Big data is transforming marketing, allowing companies to connect to and engage with their customers like never before. And while the insights gained through big data analytics can create competitive advantage, the process of capturing, storing, and analyzing massive volumes of highly varied customer data streaming in at very high velocities can cause its share of headaches.
Fortunately for marketers, in a recent article on Advertising Age, author Owen Shapiro offers several sound solutions for the headaches that big data can bring. Here’s a brief look at the causes and cures of those headaches.
Headache #1: Keeping customer data safe
The recent security breaches of Target Corp., Home Depot, J. P. Morgan Chase---not to mention the just announced Anthem Inc. breach in which the personal information of millions of customers and employees was put at risk---serve as stark reminders of the migraine magnitude headaches that befall those entrusted with keeping vast volumes of sensitive customer data safe from hackers.
According to Shapiro, “Better security in the big data era doesn't mean a well-intentioned policy review---it means committing to a long-term investment in the infrastructure and personnel needed to safeguard what is rapidly becoming every organization's most important asset: its customer data.” He also points out that in order to gain greater credibility with people trusting their personal information with them, “companies need to be worthy of that trust.”
Headache #2: Drowning in data
Today’s companies are being deluged---information pouring in at volumes and speeds that they have never seen before. This presents real headaches for marketers trying to avoid drowning in oceans of irrelevant data that take up valuable time and resources to wade through and yet yield no worthwhile insights. As Shapiro sees it, the challenge for organizations with big data is “extracting the data you need from the data you don’t.”
To keep from drowning in data, Shapiro suggests that marketers need to narrow their focus and get as specific as they can about the kinds of data that could hold the valuable insights they are looking for. “And don't forget to ask the obvious questions”, says Shapiro, such as: If you could communicate with a customer, in real time, at the moment they are deciding between your brand and someone else's, what would you say to them, and how?”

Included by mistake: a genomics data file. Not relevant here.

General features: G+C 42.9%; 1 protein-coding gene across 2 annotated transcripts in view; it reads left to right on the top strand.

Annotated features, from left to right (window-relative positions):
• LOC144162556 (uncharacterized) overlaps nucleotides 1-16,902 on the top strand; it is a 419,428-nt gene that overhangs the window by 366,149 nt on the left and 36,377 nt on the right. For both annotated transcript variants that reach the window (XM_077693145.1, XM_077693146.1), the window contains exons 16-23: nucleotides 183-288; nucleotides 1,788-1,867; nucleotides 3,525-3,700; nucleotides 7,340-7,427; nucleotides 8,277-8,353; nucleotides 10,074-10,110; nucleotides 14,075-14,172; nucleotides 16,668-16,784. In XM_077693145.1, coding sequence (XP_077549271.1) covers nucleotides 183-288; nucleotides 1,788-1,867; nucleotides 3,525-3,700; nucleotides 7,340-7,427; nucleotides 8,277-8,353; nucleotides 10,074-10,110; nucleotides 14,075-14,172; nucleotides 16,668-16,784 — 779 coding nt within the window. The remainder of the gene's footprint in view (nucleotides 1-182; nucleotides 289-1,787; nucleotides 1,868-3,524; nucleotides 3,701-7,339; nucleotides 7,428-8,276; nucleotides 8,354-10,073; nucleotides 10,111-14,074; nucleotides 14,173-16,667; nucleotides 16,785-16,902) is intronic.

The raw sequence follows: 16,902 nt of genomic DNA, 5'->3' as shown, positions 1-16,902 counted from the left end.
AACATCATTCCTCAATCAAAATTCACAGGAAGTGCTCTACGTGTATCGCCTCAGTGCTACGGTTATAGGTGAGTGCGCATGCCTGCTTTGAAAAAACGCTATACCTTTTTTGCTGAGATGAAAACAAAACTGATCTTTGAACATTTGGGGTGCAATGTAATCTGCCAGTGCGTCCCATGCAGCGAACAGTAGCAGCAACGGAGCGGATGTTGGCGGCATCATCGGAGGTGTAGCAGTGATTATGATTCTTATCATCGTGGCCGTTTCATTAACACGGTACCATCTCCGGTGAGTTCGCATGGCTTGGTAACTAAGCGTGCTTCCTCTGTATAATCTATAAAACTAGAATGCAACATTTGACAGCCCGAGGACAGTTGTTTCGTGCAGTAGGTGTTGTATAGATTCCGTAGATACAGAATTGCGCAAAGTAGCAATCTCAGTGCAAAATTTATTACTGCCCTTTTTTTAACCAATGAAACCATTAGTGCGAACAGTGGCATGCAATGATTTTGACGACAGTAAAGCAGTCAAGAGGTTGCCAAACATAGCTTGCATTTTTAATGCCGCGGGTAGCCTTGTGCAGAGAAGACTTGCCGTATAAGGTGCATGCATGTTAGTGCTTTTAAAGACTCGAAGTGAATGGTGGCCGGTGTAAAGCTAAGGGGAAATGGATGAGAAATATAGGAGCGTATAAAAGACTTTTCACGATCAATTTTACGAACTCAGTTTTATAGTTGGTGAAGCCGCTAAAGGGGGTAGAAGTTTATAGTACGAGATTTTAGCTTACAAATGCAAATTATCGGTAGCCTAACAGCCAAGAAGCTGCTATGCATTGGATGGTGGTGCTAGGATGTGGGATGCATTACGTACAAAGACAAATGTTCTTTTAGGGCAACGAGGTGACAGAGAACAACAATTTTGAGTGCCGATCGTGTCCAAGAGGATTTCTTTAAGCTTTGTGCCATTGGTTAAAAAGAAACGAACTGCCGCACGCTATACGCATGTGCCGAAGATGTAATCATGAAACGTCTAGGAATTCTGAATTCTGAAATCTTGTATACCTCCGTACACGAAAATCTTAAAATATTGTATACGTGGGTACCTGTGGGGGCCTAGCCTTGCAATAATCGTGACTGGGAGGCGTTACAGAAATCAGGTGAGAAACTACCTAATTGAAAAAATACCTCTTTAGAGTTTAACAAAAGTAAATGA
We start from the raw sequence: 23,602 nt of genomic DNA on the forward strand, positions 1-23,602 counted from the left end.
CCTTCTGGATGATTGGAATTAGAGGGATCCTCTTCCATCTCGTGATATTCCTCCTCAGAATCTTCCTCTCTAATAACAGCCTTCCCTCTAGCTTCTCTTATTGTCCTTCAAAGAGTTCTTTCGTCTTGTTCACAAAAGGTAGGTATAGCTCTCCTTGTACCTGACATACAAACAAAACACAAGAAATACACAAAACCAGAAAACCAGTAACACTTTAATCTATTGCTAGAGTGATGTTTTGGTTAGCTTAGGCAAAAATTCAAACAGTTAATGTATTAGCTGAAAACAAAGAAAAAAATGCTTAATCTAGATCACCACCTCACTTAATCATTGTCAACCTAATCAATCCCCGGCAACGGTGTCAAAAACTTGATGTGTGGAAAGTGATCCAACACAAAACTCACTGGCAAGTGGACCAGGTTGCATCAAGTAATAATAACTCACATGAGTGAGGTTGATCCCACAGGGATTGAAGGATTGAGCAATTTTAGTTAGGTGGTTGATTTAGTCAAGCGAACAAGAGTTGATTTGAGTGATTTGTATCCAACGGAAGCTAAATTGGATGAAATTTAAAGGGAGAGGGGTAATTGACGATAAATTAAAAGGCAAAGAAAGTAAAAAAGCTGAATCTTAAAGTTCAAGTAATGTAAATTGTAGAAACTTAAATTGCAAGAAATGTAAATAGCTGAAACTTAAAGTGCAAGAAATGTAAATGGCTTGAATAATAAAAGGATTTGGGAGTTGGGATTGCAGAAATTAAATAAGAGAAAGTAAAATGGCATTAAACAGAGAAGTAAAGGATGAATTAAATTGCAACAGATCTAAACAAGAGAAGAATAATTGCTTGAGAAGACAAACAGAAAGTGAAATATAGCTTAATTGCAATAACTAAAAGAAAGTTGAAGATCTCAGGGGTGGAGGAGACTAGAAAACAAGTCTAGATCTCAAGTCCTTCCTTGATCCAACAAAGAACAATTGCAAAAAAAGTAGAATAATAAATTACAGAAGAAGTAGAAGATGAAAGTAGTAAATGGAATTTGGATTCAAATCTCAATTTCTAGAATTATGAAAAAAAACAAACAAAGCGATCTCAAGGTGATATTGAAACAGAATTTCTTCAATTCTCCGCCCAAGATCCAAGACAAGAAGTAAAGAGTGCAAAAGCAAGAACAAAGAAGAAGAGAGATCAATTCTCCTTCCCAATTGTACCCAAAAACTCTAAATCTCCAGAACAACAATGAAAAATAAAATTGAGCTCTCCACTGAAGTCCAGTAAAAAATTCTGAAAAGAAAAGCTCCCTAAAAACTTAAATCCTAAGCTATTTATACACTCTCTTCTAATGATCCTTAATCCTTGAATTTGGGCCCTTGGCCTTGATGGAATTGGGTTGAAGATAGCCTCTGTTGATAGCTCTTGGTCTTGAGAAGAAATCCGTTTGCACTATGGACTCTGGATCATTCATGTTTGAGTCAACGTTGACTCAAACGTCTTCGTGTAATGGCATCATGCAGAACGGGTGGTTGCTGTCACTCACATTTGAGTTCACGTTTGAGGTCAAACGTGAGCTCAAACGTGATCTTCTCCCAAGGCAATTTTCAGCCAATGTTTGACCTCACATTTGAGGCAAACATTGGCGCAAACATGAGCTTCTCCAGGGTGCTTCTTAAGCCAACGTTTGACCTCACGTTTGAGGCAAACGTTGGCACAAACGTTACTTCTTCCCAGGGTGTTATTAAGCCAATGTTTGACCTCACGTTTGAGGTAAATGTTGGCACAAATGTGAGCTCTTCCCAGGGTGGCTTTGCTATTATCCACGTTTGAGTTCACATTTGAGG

Headache #3: Being outsmarted by the competition
As important as big data is in helping businesses gain a competitive edge, competitors can create headaches by using big data to discover and exploit another company’s weaknesses. “Anyone who tries can be a potential threat,” Shapiro warns, “if not an existing one.”
Regardless of the size of an organization, Shapiro says that an important component in the solution for headaches caused by competitors is “to keep at least part of the organization operating as if it were a small, hungry start-up.”
He also advises that in this era of swift and constant change that companies need to put more energy into market research, competitive intelligence and “ear-to-ear-internet scouting” in order to thwart competitive threats that “can come out of nowhere, in no time, and do a great deal of damage.”
Headache #4: Minding the store
Shapiro cautions that going forward, companies will be faced with the headache of dealing with ever-growing amounts of internally generated data. These large data volumes will present an even greater challenge for companies that still “silo” their data in different departments, as this practice prevents the departments from sharing useful information with each other.
To improve interdepartmental communications, companies will need to invest in experienced and qualified personnel to better manage their data, says Shapiro. “Superior education and training of data-management personnel will pay huge dividends down the road,” he explains, “even if it seems like an unnecessary expense now.”
Headache #5: Dealing with data-directed change
For companies that make big data analytics a more important part of the business process, there will be headaches when the data suggests that big changes need to be made. While the tendency might be not to listen to what the data is saying, Shapiro warns businesses that “the decision might be important and the machine might be right.”
Marketers need to listen to what the data is telling them and then try to use it as intelligently as possible. “Don’t abandon your instincts or intuition,” says Shapiro, “but do use all the information available to inform your gut decision. Otherwise, your gut might betray you.”
Headache #6: Handling customer complaints
Social platforms give angry customers the upper hand by allowing them to vent their frustrations potentially to the entire world. And as Shapiro points out, “one angry customer can cause a lot of damage.” Not to mention a lot of headaches for marketers.
While it may be tempting to ignore or put off responding to a customer complaint, Shapiro advises that in an instantly connected world the best way to deal with this type of headache is to respond to it quickly, the more instantaneous the better. After all, as Shapiro reminds marketers, “every disgruntled customer can, with the right response, be converted into a brand champion.”